That Title VI money goes through the Department of Education to area study programs and to individual students. It doesn’t go to individual professors. Edward Said has never been the recipient of a grant of this kind. Individual or associations of scholars, some of whom have been critical in the past and currently of some of the government programs, don’t receive that money. This money goes to fund broad programs and it doesn’t go to anyone who engaged in a boycott. It’s a total fiction and a complete fraud. Let me tell you something else. Let me tell you something else.
SCARBOROUGH: But if these programs get the money, though — if these programs get the money, though, that money filters down to him, though, does it not?
IBISH: Well it doesn’t. No, but first of all I think those quotes are ridiculous. They’re ripped out of context. They’re not even complete sentences. All you have to do is read a good chunk of Edward Said’s work, not phrases in limbo, and you will see what a brilliant scholar he is, and also what a truly generous spirit he has. But I have to tell you something.
He’s professor of Comparative Literature at Columbia. No Title VI money ever goes to anything that he does. That is why this is all a fairy tale. It’s a fiction. It’s a fraud.
(CROSSTALK)
SCARBOROUGH: OK. Hold on a second. So you — Well, OK. Let me go back to you, Stanley, because you’ve — you just said that you — we just heard that you got demolished at the hearing at Capitol Hill today.
(CROSSTALK)
IBISH: He sure did.
SCARBOROUGH: And we also heard that Edward Said is just misunderstood, that these quotes have been ripped out of context.
IBISH: Absolutely.
SCARBOROUGH: Respond.
KURTZ: They haven’t been ripped out of context. As I said, the basic thrust of Edward Said’s work is to say that for a professor to even be in favor of American foreign policy makes him into an evil imperialist.
IBISH: No, that is a preposterous caricature of Said’s call for intellectual independence.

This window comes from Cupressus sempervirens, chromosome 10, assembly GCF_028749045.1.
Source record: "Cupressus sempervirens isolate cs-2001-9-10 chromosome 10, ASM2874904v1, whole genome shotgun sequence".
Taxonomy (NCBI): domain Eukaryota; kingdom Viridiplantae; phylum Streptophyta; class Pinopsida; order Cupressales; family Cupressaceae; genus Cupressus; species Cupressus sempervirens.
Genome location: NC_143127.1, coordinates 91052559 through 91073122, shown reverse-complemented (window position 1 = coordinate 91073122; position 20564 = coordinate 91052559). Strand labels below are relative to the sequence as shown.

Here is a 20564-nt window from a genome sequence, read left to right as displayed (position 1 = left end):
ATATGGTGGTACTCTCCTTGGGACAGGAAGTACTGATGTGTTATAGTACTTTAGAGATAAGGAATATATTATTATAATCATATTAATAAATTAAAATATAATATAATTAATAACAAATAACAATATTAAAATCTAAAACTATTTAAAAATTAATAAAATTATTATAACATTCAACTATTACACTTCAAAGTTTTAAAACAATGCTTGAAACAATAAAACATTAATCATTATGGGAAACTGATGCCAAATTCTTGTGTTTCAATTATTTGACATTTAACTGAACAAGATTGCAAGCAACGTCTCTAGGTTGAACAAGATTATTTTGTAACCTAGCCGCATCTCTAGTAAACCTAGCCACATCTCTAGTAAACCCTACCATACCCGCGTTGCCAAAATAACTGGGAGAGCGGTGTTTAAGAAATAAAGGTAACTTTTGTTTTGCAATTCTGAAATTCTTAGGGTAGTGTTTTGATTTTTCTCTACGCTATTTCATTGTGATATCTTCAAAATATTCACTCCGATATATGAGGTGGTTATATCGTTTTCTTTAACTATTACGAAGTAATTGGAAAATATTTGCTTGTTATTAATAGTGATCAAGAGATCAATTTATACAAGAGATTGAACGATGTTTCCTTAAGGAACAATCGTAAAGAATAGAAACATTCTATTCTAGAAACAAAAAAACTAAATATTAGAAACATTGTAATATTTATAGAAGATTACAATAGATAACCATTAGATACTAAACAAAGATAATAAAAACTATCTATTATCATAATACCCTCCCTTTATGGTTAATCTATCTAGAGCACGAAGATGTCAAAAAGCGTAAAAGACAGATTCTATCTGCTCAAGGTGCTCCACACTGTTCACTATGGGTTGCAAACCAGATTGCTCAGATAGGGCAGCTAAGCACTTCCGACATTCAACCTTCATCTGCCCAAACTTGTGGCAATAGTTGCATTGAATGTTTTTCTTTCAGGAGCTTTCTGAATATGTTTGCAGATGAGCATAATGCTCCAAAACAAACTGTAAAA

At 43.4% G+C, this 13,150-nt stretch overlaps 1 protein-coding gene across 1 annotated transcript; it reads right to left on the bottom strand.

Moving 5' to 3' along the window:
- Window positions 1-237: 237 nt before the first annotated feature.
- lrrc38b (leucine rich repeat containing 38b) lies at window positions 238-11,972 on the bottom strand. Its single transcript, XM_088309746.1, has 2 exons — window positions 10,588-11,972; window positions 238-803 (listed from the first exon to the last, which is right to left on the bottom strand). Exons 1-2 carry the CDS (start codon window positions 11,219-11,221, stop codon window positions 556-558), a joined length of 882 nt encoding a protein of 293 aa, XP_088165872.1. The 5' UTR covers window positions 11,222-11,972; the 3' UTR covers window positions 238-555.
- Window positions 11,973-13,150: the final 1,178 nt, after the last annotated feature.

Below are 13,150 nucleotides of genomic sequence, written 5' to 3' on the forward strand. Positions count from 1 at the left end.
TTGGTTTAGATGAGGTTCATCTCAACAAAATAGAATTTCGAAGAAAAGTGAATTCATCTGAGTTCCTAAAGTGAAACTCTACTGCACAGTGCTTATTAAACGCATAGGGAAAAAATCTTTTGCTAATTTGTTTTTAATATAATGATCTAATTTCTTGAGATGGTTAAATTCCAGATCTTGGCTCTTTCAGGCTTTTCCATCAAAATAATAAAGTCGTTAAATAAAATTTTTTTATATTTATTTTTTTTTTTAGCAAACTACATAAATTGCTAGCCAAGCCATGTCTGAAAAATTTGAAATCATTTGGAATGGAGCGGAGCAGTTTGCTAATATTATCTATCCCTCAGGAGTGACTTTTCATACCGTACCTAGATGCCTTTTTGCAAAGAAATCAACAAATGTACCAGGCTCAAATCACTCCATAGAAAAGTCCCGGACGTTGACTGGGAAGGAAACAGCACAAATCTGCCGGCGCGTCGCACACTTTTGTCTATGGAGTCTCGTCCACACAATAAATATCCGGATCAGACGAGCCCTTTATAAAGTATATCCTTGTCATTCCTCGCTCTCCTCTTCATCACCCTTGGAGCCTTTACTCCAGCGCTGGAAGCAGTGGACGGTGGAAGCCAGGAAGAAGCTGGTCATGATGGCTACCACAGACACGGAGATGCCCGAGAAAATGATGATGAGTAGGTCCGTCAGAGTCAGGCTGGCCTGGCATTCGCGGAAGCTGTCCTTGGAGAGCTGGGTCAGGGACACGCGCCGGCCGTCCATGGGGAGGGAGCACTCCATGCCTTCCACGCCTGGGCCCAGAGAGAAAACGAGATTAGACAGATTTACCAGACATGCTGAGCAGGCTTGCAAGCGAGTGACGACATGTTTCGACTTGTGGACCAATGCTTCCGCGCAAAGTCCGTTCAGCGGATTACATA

KURTZ: And what happened, Joe, is…
IBISH: That is just so false, as usual.
KURTZ: … we had a course that was paid for by taxpayer dollars at the University California, Santa Barbara, that was teaching K through 12 teachers the answer to the question, why did they hate us. And Edward Said’s work was assigned, and the work of many other people like Arundhati Roy and Tariq Ali and Robert Fisk, all of whom have been characterized as anti-American with no…
IBISH: Characterized by you, because they don’t agree with you. KURTZ: No, not just characterized by me, characterized by liberal and even…
SCARBOROUGH: OK. Hold on, hold on, hold on. Come on. Let’s turn off the mics for a second. Turn off the mics for a second. Stanley, I want to go back specifically. We’ve got to wrap up. But again, we have been accused of taking Edward Said’s words out of context, and I hope our people can put these quotes back up very quickly on what Said said. And I’m going to ask you, yes or no, did he say these things? Hold on one second. They’re coming up right now. They’re coming up right now. There.
SCARBOROUGH: OK. The U.S. is a “stupid bully.” Did he say that? Yes or no.
KURTZ: You’re darn right he said it.
SCARBOROUGH: Did he say that we were “reducing whole peoples, countries and even continents to ruin by nothing short of a holocaust?” Did he say that? Yes or no.
KURTZ: You bet.
SCARBOROUGH: OK, let’s keep going. And did he also compare us to the Serbs and Slobodan Milosevic?
KURTZ: Yes. For sure.
SCARBOROUGH: OK. All right. And now let me go back to you, and we want to wrap up with you, Hussein.
IBISH: Thanks. Let me put it to you like this.
SCARBOROUGH: Just defend Said…
IBISH: Sure. With pleasure.
SCARBOROUGH: … you’ve said that these quotes are being ripped out of context…
IBISH: Absolutely.
SCARBOROUGH: … and he’s a wonderful man.
IBISH: Of course, and well, he’s been a critic of U.S. foreign policy, as many people have. That’s his academic freedom. The problem with what Mr. Kurtz is doing and his friends like the ridiculous Daniel Pipes and Martin Kramer and others — what they are trying to do is intimidate people. This has nothing to do with Title VI, it’s an attack on academic freedom.
It’s not about protecting where taxpayer’s dollars go because they don’t go to Edward Said. This is a generalized attack that says, if you don’t agree with me and you don’t support the government’s policies then basically you should be silenced, and the entire structure of American academia should change. This is an ideological attack based on a fraud. If you read his article on…
SCARBOROUGH: OK. I’ve got to cut you off there, I’m very sorry, we’re out of time, Hussein. I appreciate you being on.
IBISH: Sure thing.
SCARBOROUGH: Stanley, I appreciate you being on the show tonight. And straight ahead on SCARBOROUGH COUNTRY, my guest, Grover Norquist, begs the government not to suspend MCI. He’ll have to convince me why after this very short break.
(COMMERCIAL BREAK)